Sometimes the simplest things are the best.
I’ve long been fascinated by the Möbius strip. It was one of those synchronous discoveries – ‘found’, if that’s the right word, in the same year (1858), in the same country (Germany) by two mathematicians working completely independently of one another.
That’s strange to begin with, isn’t it? Yet ideas often emerge spontaneously in different places like that. One of its discoverers was August Möbius and the other Johann Listing. So it might well have been called the Listing Loop (and perhaps it is in some alternate universe).
In case you’ve never taken the trouble to examine one, when you start with a long, narrow strip of paper, and lay it flat on a table, it has two dimensions – length and width. The rectangle has four sides and one visible face. There is, obviously, a second face underneath which can’t be seen until you lift it up.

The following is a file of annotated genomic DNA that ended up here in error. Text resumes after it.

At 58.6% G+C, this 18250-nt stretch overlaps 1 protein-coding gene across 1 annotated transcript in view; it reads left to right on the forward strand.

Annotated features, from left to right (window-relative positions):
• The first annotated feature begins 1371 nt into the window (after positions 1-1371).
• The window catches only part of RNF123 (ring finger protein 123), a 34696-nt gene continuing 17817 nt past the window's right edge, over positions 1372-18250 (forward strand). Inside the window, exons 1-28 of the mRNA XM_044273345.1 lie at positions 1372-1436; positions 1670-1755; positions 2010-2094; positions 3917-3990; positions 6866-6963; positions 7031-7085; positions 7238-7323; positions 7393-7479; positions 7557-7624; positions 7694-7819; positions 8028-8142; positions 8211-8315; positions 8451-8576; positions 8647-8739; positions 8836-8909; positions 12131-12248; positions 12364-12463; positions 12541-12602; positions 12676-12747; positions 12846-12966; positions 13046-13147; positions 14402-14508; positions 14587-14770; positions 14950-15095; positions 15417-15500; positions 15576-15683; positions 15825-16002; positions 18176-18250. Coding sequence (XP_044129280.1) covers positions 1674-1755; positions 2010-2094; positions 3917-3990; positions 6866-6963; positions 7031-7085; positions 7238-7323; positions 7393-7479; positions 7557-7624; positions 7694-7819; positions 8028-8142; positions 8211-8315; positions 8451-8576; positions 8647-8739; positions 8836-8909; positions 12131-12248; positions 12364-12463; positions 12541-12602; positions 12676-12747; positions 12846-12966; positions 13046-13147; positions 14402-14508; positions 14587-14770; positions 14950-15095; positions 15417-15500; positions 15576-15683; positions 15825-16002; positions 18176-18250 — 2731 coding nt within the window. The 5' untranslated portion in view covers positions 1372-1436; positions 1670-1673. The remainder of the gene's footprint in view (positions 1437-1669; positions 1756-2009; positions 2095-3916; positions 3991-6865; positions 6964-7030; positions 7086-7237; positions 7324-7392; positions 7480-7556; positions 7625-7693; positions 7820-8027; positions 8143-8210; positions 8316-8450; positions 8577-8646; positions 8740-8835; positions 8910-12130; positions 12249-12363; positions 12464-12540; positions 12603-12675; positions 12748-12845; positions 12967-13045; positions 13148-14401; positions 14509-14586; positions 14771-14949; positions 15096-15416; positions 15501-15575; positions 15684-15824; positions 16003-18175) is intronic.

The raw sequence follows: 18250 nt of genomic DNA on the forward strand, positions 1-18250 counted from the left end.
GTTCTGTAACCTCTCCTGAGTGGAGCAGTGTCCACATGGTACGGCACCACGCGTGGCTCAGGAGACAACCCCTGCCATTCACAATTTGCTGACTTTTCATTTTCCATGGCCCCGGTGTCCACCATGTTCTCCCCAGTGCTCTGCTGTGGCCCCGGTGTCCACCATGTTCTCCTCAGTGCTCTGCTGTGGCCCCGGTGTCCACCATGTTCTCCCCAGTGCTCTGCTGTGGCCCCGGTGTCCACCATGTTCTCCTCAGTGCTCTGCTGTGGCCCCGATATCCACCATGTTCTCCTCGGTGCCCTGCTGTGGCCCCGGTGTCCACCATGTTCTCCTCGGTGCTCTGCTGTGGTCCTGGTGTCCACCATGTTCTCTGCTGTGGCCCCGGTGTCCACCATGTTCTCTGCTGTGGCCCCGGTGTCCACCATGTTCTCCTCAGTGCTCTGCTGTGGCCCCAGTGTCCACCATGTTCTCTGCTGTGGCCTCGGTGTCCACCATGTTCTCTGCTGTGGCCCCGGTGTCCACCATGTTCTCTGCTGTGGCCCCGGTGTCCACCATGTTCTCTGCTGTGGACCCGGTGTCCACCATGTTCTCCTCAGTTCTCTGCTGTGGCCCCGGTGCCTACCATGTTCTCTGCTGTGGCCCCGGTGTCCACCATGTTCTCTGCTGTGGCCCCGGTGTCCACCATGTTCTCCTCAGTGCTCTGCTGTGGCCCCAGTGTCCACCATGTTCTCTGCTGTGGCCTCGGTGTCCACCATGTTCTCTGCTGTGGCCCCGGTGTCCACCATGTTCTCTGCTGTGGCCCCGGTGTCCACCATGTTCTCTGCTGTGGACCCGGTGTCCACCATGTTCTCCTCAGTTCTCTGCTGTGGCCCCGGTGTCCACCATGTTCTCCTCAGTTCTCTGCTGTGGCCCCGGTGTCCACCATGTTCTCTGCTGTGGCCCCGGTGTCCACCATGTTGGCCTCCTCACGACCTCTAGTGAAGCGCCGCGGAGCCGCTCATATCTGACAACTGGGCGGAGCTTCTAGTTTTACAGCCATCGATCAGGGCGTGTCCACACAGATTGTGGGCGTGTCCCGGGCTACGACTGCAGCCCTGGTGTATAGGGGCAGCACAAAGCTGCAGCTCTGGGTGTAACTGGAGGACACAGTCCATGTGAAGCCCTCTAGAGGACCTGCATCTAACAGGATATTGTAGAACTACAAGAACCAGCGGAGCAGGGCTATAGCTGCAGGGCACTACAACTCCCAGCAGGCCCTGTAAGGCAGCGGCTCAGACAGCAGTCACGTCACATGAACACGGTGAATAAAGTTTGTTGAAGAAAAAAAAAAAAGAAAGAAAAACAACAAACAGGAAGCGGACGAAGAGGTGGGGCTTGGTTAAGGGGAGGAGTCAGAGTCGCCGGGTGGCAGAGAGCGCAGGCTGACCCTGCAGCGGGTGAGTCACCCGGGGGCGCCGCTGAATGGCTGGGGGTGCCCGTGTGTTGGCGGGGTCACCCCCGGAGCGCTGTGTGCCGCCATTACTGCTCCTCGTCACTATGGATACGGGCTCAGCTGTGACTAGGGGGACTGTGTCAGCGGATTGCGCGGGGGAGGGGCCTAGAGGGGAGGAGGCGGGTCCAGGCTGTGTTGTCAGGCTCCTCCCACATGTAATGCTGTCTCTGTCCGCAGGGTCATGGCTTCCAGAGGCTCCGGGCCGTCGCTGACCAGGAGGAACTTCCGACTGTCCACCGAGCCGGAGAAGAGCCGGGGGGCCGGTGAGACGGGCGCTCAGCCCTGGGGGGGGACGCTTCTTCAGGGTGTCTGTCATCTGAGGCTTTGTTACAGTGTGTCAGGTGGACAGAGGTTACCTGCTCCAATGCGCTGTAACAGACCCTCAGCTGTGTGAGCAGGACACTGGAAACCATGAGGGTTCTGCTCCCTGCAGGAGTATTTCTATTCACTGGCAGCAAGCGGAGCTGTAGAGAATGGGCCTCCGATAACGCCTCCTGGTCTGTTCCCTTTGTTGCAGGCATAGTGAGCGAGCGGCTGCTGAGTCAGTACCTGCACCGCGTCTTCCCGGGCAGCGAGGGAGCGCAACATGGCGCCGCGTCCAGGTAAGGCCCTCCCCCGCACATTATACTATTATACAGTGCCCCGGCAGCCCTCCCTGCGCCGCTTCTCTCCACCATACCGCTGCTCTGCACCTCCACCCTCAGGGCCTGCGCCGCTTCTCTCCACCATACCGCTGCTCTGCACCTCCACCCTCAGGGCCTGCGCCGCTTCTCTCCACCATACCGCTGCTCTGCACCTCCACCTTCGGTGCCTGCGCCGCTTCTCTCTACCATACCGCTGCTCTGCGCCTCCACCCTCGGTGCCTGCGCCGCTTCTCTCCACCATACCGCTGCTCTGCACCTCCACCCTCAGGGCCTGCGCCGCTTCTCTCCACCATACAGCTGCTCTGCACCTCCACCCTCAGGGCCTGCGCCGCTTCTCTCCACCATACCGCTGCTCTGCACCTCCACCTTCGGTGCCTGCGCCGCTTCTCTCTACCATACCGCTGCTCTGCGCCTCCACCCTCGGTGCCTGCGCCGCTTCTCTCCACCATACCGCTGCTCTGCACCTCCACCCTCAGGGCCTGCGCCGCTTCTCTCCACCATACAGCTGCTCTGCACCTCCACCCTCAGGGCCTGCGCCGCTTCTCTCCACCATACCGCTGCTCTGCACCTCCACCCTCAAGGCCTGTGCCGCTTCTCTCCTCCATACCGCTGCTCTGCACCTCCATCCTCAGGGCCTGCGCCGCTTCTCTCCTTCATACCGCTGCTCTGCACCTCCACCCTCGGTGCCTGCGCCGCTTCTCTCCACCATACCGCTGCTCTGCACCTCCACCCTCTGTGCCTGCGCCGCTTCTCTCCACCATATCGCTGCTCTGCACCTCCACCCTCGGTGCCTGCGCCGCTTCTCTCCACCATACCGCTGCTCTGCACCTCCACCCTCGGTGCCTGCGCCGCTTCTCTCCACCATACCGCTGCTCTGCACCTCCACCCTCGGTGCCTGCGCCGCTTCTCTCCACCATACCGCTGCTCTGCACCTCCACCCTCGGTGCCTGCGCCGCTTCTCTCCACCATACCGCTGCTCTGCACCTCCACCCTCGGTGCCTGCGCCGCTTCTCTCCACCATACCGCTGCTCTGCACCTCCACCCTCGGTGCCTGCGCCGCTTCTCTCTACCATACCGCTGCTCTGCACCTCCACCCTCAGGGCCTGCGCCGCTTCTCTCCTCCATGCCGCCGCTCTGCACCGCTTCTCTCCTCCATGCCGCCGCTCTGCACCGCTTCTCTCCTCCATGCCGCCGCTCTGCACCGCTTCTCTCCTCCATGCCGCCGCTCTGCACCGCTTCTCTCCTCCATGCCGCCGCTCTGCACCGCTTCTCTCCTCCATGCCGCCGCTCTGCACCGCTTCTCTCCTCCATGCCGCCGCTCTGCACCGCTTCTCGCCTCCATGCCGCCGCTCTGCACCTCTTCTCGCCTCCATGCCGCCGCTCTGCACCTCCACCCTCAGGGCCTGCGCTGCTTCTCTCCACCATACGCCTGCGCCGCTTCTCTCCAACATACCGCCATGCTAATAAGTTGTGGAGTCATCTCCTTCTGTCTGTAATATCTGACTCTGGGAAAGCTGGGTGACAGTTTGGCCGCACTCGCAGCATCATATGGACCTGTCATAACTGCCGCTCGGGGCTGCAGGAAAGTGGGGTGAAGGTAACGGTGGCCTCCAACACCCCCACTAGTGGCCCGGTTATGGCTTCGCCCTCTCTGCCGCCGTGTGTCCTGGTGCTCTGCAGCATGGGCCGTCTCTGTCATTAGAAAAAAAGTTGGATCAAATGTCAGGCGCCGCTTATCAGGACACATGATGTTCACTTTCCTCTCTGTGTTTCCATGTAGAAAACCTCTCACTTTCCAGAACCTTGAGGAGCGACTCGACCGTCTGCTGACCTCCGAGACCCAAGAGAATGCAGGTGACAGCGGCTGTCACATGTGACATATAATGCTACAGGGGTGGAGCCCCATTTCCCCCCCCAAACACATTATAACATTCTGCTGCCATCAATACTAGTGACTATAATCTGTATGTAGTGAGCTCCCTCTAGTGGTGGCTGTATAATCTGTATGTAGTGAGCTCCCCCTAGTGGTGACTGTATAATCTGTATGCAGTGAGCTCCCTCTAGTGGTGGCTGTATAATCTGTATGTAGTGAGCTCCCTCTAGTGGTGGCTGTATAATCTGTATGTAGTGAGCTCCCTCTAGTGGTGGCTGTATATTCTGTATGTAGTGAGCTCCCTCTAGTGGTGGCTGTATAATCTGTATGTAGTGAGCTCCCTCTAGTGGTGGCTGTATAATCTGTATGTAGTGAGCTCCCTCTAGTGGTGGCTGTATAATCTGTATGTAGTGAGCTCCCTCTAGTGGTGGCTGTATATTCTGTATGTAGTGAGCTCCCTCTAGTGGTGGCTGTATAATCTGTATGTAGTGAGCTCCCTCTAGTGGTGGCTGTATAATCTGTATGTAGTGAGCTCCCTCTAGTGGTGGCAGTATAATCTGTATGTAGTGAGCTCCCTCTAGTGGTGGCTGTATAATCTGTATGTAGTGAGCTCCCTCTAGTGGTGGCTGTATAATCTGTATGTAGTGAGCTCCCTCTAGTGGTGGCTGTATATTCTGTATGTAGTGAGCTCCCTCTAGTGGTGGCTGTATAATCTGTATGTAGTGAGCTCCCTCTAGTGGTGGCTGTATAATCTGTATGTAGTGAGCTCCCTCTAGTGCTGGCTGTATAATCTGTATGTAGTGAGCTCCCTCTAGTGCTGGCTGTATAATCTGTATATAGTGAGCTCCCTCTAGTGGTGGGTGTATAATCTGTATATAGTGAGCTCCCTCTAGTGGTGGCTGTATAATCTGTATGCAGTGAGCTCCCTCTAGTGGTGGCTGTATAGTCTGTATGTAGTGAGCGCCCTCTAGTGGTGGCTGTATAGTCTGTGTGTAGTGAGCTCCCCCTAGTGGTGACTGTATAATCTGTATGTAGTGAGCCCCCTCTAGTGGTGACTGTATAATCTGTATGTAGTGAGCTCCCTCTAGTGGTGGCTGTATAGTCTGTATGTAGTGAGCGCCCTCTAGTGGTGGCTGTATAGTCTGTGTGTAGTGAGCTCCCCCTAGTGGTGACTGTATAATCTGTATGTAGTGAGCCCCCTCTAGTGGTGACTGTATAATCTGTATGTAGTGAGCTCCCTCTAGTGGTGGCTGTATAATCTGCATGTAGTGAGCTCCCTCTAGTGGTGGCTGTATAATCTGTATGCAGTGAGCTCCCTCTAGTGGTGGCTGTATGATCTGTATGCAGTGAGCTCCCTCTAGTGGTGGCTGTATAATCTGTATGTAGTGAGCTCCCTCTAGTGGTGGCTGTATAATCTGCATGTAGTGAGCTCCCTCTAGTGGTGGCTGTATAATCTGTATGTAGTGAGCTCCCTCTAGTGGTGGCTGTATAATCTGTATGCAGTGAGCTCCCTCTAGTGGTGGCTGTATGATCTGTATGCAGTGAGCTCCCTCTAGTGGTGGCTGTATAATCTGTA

If you pick the paper strip up and stick the two short ends together, forming a simple loop, and you have a 3D shape. The new shape – a shallow cylinder – has two faces and two sides. (There is a point to all this, bear with me.)
However – I love this bit – if you were to twist the strip before sticking the ends together, you would end up with the shape shown here:
It's a rather wonderful infinity symbol of a shape. How many dimensions does it now have? Still three? It's certainly more complex than the loop, yet if you watch the animated ants there, you'll notice that the Mobius loop has only ONE side and ONE face. Head over here to watch a short, rather cheery demonstration or (if you're so inclined) try making one yourself, then drawing a line down the centre, cutting it in half lengthways and so forth.
The point (finally!) is, the more strange and complex the shape we create, the simpler it’s geometry becomes. Maybe it’s approaching Unity….
This is a short summary of the material on the Möbius strip in LIFE: A Players Guide.